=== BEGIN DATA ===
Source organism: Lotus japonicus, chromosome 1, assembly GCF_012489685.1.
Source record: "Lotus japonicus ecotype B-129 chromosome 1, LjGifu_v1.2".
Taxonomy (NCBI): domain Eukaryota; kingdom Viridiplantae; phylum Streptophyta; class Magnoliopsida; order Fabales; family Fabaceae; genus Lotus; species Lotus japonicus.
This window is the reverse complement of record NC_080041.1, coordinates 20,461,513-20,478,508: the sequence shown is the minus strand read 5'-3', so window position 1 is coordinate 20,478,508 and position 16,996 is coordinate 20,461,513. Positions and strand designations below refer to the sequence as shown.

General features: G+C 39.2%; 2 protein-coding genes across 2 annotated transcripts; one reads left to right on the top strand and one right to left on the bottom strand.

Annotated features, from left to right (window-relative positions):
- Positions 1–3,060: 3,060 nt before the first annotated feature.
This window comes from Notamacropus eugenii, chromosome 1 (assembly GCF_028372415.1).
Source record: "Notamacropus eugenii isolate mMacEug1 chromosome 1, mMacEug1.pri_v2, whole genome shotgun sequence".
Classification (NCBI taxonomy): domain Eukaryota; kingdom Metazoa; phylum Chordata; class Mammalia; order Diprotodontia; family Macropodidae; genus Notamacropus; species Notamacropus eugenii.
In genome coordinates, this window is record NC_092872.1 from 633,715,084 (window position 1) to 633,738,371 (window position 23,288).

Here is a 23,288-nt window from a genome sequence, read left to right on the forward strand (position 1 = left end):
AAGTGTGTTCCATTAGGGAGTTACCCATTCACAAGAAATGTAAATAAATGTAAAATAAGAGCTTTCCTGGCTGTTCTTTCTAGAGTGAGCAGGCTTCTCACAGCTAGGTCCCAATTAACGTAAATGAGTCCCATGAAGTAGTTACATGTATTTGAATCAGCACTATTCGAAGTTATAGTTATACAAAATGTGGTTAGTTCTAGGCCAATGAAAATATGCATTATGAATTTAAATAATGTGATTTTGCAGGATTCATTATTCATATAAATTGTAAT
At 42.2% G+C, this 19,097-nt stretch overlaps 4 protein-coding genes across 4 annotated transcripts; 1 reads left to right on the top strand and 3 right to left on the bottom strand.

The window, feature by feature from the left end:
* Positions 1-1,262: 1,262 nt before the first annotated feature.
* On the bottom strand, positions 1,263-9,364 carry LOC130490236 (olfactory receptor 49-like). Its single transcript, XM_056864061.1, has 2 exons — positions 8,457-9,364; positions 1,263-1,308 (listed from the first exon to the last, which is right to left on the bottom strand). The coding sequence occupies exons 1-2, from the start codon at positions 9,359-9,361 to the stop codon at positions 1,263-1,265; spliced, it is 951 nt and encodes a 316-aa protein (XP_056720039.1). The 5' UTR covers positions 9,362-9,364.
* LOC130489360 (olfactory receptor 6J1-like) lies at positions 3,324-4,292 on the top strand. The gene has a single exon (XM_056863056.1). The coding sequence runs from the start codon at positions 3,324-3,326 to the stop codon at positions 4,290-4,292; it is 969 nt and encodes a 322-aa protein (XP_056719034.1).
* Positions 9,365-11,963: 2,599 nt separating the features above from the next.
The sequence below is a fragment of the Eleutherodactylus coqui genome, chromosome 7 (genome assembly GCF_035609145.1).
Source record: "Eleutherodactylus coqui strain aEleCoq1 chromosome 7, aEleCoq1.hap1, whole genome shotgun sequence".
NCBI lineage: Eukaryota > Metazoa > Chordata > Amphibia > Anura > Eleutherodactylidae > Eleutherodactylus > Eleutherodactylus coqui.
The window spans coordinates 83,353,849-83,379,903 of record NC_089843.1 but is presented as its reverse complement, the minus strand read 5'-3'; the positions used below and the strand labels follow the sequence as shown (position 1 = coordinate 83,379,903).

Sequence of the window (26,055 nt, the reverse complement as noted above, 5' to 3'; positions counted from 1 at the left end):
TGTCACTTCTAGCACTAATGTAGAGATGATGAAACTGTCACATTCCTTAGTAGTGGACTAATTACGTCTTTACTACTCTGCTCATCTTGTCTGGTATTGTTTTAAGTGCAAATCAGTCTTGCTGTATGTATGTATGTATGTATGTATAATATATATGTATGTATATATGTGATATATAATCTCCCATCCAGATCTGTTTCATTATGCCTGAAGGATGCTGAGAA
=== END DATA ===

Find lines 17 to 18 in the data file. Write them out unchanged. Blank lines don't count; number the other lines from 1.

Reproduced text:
* On the bottom strand, positions 1,263-9,364 carry LOC130490236 (olfactory receptor 49-like). Its single transcript, XM_056864061.1, has 2 exons — positions 8,457-9,364; positions 1,263-1,308 (listed from the first exon to the last, which is right to left on the bottom strand). The coding sequence occupies exons 1-2, from the start codon at positions 9,359-9,361 to the stop codon at positions 1,263-1,265; spliced, it is 951 nt and encodes a 316-aa protein (XP_056720039.1). The 5' UTR covers positions 9,362-9,364.
* LOC130489360 (olfactory receptor 6J1-like) lies at positions 3,324-4,292 on the top strand. The gene has a single exon (XM_056863056.1). The coding sequence runs from the start codon at positions 3,324-3,326 to the stop codon at positions 4,290-4,292; it is 969 nt and encodes a 322-aa protein (XP_056719034.1).